Where will people park? Will there be enough parking?In vibrant, walkable environments like the Bridge Street District, places are planned first with pedestrians in mind. That means buildings and sites are designed to allow for convenient pedestrian and bicycle access, with buildings close to the sidewalk, and large surface parking lots discouraged.
Since people living, working, and visiting the Bridge Street District will still frequently travel by car, new development is required to provide a minimum number of vehicular parking spaces. Developments are also limited from exceeding maximum parking requirements to avoid creating large swaths of mostly unused surface parking lots.
Parking in the Bridge Street District will be accommodated in several ways:
- While there will still be some surface parking lots, they are generally required to be behind the buildings to limit their view from the street.
- Nearly all new streets developed in the Bridge Street District will include on-street parallel parking, which is critical to walkable, urban environments and is an important part of having successful businesses. Not only does on-street parking provide convenient access to nearby buildings, it provides a “buffer” between the street and the sidewalk which provides an added layer of protection for pedestrians.
- In more intensely developed areas, parking structures tucked behind and beneath commercial and residential buildings will also be provided.
Will there be bicycle parking?Bicycle parking is required for all development projects in the Bridge Street District that requires six or more vehicular parking spaces. Bicycle parking will be located at private development sites, in public open spaces (such as pocket parks), and in portions of the public right-of-way.
Where will people park to access the new riverfront park and other amenities?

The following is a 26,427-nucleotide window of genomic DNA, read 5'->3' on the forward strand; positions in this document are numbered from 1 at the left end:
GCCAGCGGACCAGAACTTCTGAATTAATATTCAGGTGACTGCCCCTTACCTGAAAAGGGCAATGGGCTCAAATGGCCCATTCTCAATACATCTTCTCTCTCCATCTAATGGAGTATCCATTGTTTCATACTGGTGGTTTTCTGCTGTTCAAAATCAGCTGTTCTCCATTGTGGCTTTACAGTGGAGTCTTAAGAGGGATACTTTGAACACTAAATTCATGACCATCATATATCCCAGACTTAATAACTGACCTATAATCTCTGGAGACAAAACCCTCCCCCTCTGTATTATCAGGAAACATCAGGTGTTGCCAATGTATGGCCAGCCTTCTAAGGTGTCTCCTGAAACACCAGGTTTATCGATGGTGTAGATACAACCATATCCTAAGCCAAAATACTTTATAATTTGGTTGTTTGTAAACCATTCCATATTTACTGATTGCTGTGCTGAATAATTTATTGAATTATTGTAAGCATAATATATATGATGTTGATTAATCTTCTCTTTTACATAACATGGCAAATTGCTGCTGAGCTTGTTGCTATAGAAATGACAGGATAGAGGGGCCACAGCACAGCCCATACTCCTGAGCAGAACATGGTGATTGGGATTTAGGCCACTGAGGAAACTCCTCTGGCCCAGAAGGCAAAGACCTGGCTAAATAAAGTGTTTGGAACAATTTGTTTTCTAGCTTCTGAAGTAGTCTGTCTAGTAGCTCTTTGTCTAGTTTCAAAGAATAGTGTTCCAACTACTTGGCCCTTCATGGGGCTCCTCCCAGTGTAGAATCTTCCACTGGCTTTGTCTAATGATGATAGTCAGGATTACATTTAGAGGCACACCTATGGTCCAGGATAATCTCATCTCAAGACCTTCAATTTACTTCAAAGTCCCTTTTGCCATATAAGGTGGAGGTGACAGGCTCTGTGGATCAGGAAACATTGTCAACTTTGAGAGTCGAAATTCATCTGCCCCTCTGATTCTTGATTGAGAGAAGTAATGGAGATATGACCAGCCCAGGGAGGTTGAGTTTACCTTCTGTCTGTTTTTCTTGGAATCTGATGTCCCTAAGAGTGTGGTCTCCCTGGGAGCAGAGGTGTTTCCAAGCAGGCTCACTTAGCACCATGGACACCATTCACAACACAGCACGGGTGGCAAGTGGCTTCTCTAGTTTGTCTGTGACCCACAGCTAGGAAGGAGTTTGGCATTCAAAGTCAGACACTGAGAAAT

Details for the individual development projects shown on both sides of the Scioto River are still to be determined; however, most of the required parking will be provided within structured parking garages to minimize the amount of land consumed by traditional surface parking lots. In addition to pedestrian and bicycle facilities, new streets will include on-street parking in most areas to provide visitor and short-term parking.
The City is also exploring opportunities for providing public and/or shared parking to help serve the needs of the park. Mixed-use development (housing, retail, office, and other land uses) provides opportunities for “shared” parking arrangements where, for example, parking used for daytime/weekday office workers can also serve evening/weekend restaurant and park users. Successfully incorporating public parking into adjacent mixed-use developments requires visibility (for easy wayfinding), convenient access, and safe and attractive street crossings (refer to “How will pedestrians be able to safely cross major streets such as Riverside Drive and Bridge Street/State Route 161?”).
Where will people living in the new residential development park?Many of the Scioto River corridor project development details are still be determined. All new residential development is required to provide dedicated private parking, ranging from individual garages built into townhomes, to “podium” parking garages with residential development on the upper floors and “wrapping” structured parking decks. On-street parking spaces will provide short-term and visitor parking, and will be the most visible and easily accessible of the proposed parking. On-street parking also provides a physical buffer between the street and the sidewalk, creating a more comfortable walking environment for pedestrians, while providing a visual cue for drivers to control their speed while driving on these streets.
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